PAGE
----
The Road Back (p. 25-27) advises that special consideration should be given to protect staff members, such as school nurses, custodians, and some special education teachers, paraprofessionals and services providers, who will be in close contact with students or handle waste materials. As a resource, the Department’s guidance also refers to the Massachusetts Department of Elementary and Secondary Education’s memo regarding Guidance on Required Safety Supplies for Re-opening Schools, which provides additional information on the quantity and type of PPE materials for such staff members.
- How long should a face mask be used before it is replaced?
Based on updated reopening standards from the Department of Education, all students and staff are required to wear face coverings. Cloth face coverings are different than surgical face masks (which could also be worn but which are in short supply and should generally be reserved for healthcare workers). Cloth face coverings should be washed at the end of every day (sooner if they become wet or soiled). Single use disposable face masks should be changed daily unless they become damp or soiled, in this case they should be replaced immediately.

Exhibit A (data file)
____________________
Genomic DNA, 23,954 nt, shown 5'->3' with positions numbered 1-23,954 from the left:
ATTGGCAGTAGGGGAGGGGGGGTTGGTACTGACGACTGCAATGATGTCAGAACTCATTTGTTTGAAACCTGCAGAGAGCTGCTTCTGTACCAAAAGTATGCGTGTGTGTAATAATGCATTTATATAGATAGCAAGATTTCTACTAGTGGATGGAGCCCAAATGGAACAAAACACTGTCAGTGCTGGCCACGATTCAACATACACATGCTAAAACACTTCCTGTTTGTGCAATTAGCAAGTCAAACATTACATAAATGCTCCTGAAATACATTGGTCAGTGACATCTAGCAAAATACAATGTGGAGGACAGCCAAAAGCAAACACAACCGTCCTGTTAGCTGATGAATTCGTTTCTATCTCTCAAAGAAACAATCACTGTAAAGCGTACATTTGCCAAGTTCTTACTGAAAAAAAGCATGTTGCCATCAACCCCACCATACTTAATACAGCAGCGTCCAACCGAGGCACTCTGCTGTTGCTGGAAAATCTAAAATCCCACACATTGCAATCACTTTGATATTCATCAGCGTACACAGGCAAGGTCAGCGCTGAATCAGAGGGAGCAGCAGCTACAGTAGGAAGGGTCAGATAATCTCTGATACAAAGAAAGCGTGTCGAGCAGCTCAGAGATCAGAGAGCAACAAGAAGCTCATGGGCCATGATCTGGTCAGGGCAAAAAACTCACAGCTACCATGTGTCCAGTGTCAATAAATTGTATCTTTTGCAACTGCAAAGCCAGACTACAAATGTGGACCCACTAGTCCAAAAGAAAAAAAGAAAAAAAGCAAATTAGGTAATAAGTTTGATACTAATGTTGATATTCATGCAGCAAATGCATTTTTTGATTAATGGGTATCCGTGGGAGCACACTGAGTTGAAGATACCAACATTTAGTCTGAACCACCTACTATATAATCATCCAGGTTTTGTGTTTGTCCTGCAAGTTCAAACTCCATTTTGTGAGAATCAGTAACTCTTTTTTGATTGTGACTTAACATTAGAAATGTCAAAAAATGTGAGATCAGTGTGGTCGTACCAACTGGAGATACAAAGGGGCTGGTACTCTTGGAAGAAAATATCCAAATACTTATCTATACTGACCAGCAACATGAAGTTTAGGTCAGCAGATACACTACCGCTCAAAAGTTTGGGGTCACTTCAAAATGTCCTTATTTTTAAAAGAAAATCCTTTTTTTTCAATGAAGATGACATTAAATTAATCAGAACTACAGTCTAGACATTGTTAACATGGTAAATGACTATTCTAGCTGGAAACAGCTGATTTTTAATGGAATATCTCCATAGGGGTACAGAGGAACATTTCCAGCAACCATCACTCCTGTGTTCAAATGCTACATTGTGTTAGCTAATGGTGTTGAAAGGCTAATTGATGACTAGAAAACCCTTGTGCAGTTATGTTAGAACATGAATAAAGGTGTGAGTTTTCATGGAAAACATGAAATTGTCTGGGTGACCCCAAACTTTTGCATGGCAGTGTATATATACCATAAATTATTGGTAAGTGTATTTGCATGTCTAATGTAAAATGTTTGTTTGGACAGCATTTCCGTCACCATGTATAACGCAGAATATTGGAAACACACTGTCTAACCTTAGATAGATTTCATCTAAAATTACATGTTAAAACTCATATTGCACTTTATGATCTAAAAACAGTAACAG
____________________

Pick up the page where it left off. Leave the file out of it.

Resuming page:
- Can staff and/or students wear face shields instead of face coverings?
Currently, the CDC does not recommend use of face shields as a substitute for face coverings. Therefore, they may not be used to satisfy face covering requirements. However, they may be an option for students with medical or other challenges that preclude the use of face coverings. If face shields are used without a mask, they should wrap around the sides of the wearer’s face and extend to below the chin.